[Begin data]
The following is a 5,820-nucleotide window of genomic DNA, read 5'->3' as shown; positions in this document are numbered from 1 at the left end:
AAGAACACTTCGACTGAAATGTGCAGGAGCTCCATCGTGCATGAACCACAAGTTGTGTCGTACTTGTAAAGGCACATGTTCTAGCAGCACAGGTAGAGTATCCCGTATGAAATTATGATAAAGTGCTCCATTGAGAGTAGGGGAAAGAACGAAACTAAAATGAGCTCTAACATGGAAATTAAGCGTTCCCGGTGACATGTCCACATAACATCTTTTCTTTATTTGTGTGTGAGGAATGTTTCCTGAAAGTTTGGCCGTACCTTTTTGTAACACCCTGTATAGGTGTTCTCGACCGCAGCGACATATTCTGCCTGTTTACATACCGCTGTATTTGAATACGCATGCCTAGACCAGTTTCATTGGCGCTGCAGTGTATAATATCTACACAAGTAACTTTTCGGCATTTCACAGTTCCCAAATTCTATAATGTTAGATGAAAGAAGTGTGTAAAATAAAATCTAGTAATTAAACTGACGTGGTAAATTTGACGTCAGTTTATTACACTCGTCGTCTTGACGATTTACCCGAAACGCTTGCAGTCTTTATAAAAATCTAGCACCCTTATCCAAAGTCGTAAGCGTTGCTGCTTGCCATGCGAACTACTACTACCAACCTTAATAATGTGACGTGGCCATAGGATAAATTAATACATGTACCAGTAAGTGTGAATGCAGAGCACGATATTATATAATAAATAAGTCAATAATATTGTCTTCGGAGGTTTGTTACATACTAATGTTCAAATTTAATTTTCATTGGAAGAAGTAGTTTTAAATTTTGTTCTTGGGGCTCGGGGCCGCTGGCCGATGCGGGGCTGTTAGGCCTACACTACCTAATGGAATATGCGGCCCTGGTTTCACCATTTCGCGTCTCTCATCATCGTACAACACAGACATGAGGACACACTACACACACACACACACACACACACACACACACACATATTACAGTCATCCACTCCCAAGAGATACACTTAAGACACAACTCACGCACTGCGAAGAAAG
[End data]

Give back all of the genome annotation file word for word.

The following is a 5,820-nucleotide window of genomic DNA, read 5'->3' as shown; positions in this document are numbered from 1 at the left end:
AAGAACACTTCGACTGAAATGTGCAGGAGCTCCATCGTGCATGAACCACAAGTTGTGTCGTACTTGTAAAGGCACATGTTCTAGCAGCACAGGTAGAGTATCCCGTATGAAATTATGATAAAGTGCTCCATTGAGAGTAGGGGAAAGAACGAAACTAAAATGAGCTCTAACATGGAAATTAAGCGTTCCCGGTGACATGTCCACATAACATCTTTTCTTTATTTGTGTGTGAGGAATGTTTCCTGAAAGTTTGGCCGTACCTTTTTGTAACACCCTGTATAGGTGTTCTCGACCGCAGCGACATATTCTGCCTGTTTACATACCGCTGTATTTGAATACGCATGCCTAGACCAGTTTCATTGGCGCTGCAGTGTATAATATCTACACAAGTAACTTTTCGGCATTTCACAGTTCCCAAATTCTATAATGTTAGATGAAAGAAGTGTGTAAAATAAAATCTAGTAATTAAACTGACGTGGTAAATTTGACGTCAGTTTATTACACTCGTCGTCTTGACGATTTACCCGAAACGCTTGCAGTCTTTATAAAAATCTAGCACCCTTATCCAAAGTCGTAAGCGTTGCTGCTTGCCATGCGAACTACTACTACCAACCTTAATAATGTGACGTGGCCATAGGATAAATTAATACATGTACCAGTAAGTGTGAATGCAGAGCACGATATTATATAATAAATAAGTCAATAATATTGTCTTCGGAGGTTTGTTACATACTAATGTTCAAATTTAATTTTCATTGGAAGAAGTAGTTTTAAATTTTGTTCTTGGGGCTCGGGGCCGCTGGCCGATGCGGGGCTGTTAGGCCTACACTACCTAATGGAATATGCGGCCCTGGTTTCACCATTTCGCGTCTCTCATCATCGTACAACACAGACATGAGGACACACTACACACACACACACACACACACACACACACACACATATTACAGTCATCCACTCCCAAGAGATACACTTAAGACACAACTCACGCACTGCGAAGAAAG